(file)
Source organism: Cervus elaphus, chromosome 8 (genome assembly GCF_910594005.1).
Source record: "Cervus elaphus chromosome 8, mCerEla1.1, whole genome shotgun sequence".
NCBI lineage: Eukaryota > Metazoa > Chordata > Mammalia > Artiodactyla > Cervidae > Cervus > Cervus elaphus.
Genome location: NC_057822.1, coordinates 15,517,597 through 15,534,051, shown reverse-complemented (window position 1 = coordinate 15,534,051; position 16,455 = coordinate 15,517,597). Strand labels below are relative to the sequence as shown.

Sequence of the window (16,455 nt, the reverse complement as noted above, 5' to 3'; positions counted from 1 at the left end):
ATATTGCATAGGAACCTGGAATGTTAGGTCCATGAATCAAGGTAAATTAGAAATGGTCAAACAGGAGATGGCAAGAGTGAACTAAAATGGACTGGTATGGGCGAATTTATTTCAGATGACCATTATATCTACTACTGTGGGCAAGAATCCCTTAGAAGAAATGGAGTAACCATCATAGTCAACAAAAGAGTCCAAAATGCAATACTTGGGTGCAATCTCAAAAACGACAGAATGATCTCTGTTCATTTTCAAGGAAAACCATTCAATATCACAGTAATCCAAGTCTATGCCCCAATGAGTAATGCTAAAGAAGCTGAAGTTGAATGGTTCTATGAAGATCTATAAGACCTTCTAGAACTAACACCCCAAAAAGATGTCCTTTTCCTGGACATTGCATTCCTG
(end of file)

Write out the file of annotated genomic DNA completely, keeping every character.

Source organism: Cervus elaphus, chromosome 8 (genome assembly GCF_910594005.1).
Source record: "Cervus elaphus chromosome 8, mCerEla1.1, whole genome shotgun sequence".
NCBI lineage: Eukaryota > Metazoa > Chordata > Mammalia > Artiodactyla > Cervidae > Cervus > Cervus elaphus.
Genome location: NC_057822.1, coordinates 15,517,597 through 15,534,051, shown reverse-complemented (window position 1 = coordinate 15,534,051; position 16,455 = coordinate 15,517,597). Strand labels below are relative to the sequence as shown.

Sequence of the window (16,455 nt, the reverse complement as noted above, 5' to 3'; positions counted from 1 at the left end):
ATATTGCATAGGAACCTGGAATGTTAGGTCCATGAATCAAGGTAAATTAGAAATGGTCAAACAGGAGATGGCAAGAGTGAACTAAAATGGACTGGTATGGGCGAATTTATTTCAGATGACCATTATATCTACTACTGTGGGCAAGAATCCCTTAGAAGAAATGGAGTAACCATCATAGTCAACAAAAGAGTCCAAAATGCAATACTTGGGTGCAATCTCAAAAACGACAGAATGATCTCTGTTCATTTTCAAGGAAAACCATTCAATATCACAGTAATCCAAGTCTATGCCCCAATGAGTAATGCTAAAGAAGCTGAAGTTGAATGGTTCTATGAAGATCTATAAGACCTTCTAGAACTAACACCCCAAAAAGATGTCCTTTTCCTGGACATTGCATTCCTG